Rethinking university scholarships to improve equity, diversity and inclusion among winners
Ten years after Michèle Lamont detailed the process by which funding applications are evaluated in the university setting, this topic remains as relevant as ever. As Canadian universities and granting agencies move to increase equity, diversity and inclusion (EDI), how can we reconcile these new institutional values with the notion of academic excellence in the evaluation of scholarship applications? How can we define a conception of excellence that is inclusive for everyone? How can we put these intentions into practice? As members of the Quebec Interuniversity Equity, Diversity and Inclusion Network (RIQEDI) and the working group on issues facing the student community, we find that there is a need to highlight certain issues relating to how scholarship applications are evaluated in universities.
U.S. weekly unemployment benefit claims rise more than expected
Globe and Mail
The number of Americans filing first-time applications for unemployment benefits surged last week, confirming a weakening in labor market conditions as a worsening COVID-19 pandemic disrupts operations at restaurants and other businesses.
Google union organizers could face retaliatory action, legal expert says
While labour experts and tech-industry watchers agree that the recently unveiled Alphabet Workers Union (AWU) is a savvy step toward workplace equity and improved accountability at Google, some are nonetheless concerned about retaliatory action aimed at disrupting employees' organizing efforts.
The Workers First Agenda
We urge the Biden administration and Congress to seize this opportunity to transform the lives of working people through bold, structural change, starting with the following five priorities:
January 13, 2021
Harassment in virtual school classroom raises questions
Winnipeg Free Press
A virtual lesson in one Winnipeg classroom was abruptly interrupted last week, when participants entered the video call uninvited and started making misogynistic comments toward the female teacher.
Educational Ojibwe radio drama to hit the airwaves in 2021
University of Winnipeg
A new educational Indigenous language radio show is hitting the airwaves in 2021.
Scotiabank pledges $500M for 'disadvantaged' education, career advancement
Bank of Nova Scotia will spend $500 million over the next decade on a new program that aims to break down barriers to higher education and career advancement for "disadvantaged" groups.
Hey, Higher Education: You’re On Mute
Higher education has been on the decline in an oddly quiet way. With https://www.forbes.com/sites/brandonbusteed/2020/09/25/wake-up-higher-education-the-degree-is-on-the-decline/?sh=793357f67ecb" aria-label="enrollments down 10 consecutive years">enrollments down 10 consecutive years, https://www.insidehighered.com/news/2020/05/05/public-higher-education-worse-spot-ever-heading-recession" aria-label="state funding below 2008 levels">state funding below 2008 levels, and https://www.insidehighered.com/news/2018/10/09/gallup-survey-finds-falling-confidence-higher-education" aria-label="public support">public support eroding considerably, it’s almost as if higher education is on mute. How could it be that such a precious institution – embedded in the American Dream and long the envy of the world – is seemingly shriveling away? One explanation is that – as a collective – higher education has been unable to organize itself in a clear and coherent manner to make the most effective case about its value and to coordinate widespread changes to address the critiques of its constituents. It’s time for higher education to unmute itself.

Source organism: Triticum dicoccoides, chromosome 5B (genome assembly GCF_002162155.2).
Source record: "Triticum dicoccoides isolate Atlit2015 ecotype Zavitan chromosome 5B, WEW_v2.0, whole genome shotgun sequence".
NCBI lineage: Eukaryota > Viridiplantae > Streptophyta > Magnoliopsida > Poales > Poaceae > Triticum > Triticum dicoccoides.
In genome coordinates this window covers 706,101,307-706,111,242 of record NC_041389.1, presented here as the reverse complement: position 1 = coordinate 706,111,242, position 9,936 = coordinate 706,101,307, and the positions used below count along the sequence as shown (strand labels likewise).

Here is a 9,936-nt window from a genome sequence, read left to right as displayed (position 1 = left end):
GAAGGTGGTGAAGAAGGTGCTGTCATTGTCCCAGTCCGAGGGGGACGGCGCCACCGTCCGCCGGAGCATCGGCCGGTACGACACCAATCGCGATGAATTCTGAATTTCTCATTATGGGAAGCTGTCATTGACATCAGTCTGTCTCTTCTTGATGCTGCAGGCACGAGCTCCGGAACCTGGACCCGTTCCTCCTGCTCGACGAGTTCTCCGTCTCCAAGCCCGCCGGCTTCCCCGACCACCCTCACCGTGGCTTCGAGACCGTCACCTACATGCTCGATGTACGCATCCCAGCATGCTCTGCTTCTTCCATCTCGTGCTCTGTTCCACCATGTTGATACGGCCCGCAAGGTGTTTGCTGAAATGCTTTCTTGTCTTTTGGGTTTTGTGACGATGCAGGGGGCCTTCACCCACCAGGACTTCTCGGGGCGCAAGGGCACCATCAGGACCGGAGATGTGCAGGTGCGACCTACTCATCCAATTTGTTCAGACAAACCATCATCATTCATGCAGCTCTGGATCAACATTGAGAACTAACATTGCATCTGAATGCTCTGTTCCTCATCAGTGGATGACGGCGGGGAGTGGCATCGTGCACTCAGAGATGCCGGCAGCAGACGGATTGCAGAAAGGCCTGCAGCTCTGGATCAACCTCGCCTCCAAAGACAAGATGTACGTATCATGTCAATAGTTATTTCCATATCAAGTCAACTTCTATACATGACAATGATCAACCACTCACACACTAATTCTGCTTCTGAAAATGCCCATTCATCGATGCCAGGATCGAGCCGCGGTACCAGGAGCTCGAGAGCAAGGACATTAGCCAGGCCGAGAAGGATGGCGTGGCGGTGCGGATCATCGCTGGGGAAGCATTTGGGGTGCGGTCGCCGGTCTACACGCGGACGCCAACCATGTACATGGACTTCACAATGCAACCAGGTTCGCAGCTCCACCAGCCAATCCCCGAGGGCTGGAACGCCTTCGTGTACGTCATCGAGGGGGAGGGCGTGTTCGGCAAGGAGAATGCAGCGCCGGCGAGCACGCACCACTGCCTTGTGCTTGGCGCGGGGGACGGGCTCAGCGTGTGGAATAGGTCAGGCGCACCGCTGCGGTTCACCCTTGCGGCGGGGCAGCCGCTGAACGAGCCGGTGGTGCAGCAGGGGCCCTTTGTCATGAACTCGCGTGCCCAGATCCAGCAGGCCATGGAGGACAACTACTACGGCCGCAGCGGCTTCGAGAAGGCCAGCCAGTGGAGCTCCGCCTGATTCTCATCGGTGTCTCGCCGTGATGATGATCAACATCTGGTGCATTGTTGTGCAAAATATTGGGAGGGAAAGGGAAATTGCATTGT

Winnipeg guilty of unfair labour practice against transit operators, Manitoba Labour Board says
A threat of disciplinary action against transit operators by the City of Winnipeg during a strike nearly two years ago has been found to be an unfair labour practice.
Workplaces were source of 25% of Manitoba's COVID-19 community-linked cases last fall
Manitoba saw hundreds of COVID-19 cases linked to workplaces and stores last fall after the province ordered most businesses shut and barred private gatherings.
Infected bus rider underscores need to vaccinate drivers: union
Winnipeg Free Press
The union that represents Winnipeg Transit drivers says a frightening scenario that unfolded on a bus last week highlights why bus operators should become a priority group to receive the COVID-19 vaccine.
Human rights panel orders Winnipeg landlord to pay tenant for racist, sexist remarks
Globe and Mail
A human rights commission in Manitoba has ordered a landlord to pay $15,000 to a young mother who was harassed because she was pregnant and had a Black boyfriend.
Federal government moves to seal off Canadian companies from human rights violations in China
The federal government announced a suite of new regulations today meant to ensure that Canadian companies are not complicit in human rights abuses or the use of forced labour in China's Xinjiang province.